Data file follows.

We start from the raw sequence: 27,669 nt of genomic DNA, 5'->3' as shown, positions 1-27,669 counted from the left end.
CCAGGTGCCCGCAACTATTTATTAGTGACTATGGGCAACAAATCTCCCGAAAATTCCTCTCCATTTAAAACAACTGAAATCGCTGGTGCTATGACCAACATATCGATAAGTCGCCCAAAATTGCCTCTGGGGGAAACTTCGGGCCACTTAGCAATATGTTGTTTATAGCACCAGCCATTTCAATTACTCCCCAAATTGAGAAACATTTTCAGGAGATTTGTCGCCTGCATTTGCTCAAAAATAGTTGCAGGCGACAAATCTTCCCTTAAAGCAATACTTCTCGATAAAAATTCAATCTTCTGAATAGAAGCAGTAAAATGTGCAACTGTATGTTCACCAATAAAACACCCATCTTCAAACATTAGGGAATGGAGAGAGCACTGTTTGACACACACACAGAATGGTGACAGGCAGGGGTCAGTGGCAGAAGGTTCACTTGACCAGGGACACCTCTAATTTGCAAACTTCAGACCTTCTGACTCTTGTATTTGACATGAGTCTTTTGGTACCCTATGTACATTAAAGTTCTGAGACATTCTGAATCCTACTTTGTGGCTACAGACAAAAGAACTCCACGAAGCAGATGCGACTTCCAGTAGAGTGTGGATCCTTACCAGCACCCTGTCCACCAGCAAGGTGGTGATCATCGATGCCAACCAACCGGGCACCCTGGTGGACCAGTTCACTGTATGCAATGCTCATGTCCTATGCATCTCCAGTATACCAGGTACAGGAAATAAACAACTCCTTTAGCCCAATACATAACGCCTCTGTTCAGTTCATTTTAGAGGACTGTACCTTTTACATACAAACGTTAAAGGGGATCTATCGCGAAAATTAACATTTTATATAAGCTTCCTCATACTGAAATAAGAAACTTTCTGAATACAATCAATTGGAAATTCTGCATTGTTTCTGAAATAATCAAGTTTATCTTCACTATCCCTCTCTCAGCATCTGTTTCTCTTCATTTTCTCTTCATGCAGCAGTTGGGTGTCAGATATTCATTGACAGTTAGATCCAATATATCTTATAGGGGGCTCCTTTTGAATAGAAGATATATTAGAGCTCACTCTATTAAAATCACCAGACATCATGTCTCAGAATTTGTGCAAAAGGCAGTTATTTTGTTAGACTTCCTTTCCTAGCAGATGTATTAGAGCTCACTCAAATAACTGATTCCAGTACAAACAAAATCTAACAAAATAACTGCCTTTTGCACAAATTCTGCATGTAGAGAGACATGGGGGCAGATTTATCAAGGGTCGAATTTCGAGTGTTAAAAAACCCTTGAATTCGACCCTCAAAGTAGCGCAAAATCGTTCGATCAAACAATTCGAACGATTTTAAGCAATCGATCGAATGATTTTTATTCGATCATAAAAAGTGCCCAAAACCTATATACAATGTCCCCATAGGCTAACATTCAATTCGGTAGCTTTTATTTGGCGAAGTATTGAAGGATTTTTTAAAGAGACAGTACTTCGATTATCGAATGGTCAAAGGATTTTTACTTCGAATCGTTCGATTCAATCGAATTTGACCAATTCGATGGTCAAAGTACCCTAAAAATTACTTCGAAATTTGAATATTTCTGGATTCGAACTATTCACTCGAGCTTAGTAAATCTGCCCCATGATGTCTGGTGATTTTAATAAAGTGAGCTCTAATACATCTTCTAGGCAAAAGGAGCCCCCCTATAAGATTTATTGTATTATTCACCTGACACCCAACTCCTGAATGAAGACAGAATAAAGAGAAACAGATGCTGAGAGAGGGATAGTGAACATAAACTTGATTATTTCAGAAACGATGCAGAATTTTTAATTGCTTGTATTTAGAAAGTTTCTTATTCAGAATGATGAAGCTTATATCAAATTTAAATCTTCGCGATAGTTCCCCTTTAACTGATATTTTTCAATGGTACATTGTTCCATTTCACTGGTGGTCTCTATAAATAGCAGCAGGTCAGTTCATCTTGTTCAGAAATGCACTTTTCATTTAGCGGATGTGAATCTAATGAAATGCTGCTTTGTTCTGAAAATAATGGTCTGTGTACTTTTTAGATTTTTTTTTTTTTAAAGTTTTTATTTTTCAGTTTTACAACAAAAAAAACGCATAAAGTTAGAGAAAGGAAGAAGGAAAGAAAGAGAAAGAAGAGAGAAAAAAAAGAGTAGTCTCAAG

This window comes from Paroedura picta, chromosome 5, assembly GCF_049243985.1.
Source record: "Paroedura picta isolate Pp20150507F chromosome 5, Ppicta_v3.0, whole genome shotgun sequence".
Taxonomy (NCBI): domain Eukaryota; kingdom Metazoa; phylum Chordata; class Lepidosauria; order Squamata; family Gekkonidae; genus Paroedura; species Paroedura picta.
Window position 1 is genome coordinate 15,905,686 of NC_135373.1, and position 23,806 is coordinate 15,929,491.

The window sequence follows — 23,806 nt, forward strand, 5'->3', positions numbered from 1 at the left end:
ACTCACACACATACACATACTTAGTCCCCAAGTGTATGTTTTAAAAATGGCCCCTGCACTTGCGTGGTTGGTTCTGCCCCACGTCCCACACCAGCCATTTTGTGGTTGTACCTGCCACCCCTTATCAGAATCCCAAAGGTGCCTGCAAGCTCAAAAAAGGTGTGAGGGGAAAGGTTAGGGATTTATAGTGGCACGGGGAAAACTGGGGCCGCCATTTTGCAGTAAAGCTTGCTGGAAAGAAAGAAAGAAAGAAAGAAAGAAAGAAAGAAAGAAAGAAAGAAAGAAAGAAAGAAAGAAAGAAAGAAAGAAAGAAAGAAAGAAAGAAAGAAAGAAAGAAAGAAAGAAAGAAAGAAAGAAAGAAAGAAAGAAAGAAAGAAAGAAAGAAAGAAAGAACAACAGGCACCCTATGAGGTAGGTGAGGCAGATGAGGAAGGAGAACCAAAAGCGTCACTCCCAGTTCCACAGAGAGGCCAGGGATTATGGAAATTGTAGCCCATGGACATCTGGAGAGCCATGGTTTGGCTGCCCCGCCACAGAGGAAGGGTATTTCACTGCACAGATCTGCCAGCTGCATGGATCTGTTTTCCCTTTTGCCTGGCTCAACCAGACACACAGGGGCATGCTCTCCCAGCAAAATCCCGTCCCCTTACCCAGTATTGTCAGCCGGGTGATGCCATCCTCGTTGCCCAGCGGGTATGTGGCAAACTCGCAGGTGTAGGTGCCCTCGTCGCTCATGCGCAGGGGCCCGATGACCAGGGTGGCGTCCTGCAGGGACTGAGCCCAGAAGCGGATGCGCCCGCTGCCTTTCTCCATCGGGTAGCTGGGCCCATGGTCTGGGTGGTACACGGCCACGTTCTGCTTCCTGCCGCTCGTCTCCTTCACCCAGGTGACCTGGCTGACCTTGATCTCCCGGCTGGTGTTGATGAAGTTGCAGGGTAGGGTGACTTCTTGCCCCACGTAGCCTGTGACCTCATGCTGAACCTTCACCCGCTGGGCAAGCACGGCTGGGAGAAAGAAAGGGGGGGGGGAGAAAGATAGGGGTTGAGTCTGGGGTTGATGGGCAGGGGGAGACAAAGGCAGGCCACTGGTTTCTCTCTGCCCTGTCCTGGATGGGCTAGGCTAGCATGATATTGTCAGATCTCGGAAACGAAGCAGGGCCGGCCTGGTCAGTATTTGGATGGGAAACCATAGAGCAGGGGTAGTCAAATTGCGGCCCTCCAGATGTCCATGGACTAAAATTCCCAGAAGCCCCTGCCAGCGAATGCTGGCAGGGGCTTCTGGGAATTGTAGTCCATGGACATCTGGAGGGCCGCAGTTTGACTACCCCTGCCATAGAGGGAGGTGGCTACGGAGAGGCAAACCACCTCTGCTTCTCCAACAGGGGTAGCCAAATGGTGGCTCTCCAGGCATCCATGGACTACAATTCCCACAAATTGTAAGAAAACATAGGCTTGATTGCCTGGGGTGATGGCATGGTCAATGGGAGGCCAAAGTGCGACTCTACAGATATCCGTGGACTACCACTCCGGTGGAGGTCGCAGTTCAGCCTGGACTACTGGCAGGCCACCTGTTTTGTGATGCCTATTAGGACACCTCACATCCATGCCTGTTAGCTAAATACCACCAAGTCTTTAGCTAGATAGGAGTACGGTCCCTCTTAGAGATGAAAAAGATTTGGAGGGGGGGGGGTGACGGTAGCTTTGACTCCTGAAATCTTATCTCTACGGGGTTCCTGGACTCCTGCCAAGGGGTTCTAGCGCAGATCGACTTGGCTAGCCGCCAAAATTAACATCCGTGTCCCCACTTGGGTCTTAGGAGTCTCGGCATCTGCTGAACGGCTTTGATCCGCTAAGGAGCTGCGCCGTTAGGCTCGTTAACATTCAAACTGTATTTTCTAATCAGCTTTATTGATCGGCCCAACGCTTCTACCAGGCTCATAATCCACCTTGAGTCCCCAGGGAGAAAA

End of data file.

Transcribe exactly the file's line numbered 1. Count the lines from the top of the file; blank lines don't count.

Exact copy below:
We start from the raw sequence: 27,669 nt of genomic DNA, 5'->3' as shown, positions 1-27,669 counted from the left end.